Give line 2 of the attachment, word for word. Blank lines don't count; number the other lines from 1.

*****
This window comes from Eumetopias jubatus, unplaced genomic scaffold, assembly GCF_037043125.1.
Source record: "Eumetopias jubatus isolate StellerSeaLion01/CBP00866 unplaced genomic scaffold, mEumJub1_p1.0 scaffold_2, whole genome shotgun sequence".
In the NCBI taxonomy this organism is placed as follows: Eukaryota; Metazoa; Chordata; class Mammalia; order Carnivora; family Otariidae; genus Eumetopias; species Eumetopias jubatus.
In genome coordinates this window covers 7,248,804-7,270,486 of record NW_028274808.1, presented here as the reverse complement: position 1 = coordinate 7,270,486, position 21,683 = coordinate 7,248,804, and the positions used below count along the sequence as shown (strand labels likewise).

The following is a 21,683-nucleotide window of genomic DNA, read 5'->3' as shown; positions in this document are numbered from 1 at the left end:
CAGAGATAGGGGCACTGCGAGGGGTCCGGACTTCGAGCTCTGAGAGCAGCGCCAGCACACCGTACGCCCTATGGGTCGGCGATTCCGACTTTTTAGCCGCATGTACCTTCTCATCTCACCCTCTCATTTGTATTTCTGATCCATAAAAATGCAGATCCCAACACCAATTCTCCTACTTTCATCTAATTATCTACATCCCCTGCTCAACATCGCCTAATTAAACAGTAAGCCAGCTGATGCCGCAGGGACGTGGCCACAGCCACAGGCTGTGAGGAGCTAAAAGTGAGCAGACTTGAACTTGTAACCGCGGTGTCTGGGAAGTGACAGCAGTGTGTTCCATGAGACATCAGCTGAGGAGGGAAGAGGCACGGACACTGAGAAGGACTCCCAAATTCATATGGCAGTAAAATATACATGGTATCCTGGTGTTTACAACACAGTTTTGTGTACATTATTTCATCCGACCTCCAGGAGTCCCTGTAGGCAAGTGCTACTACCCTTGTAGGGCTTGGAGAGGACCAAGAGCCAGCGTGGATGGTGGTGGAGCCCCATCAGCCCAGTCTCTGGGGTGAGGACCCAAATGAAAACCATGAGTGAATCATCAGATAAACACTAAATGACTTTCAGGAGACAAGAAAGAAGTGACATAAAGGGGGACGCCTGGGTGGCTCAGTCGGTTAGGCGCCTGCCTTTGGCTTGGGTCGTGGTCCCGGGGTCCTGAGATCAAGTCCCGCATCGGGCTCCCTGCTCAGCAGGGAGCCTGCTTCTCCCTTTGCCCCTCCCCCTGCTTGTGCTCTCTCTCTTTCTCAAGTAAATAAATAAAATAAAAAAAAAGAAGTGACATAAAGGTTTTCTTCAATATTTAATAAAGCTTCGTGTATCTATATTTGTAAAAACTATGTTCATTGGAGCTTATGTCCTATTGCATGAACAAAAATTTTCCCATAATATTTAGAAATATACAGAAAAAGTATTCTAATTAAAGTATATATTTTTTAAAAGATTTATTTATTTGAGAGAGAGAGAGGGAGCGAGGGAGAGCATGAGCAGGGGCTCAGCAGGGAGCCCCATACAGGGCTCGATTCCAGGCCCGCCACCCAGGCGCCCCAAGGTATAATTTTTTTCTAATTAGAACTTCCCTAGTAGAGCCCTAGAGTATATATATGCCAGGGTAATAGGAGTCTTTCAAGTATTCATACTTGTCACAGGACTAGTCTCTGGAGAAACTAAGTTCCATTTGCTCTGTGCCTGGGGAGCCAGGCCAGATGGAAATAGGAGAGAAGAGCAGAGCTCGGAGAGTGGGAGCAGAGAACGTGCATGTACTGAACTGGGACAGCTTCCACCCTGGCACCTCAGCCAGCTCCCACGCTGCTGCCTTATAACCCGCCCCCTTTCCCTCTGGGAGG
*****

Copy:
Source record: "Eumetopias jubatus isolate StellerSeaLion01/CBP00866 unplaced genomic scaffold, mEumJub1_p1.0 scaffold_2, whole genome shotgun sequence".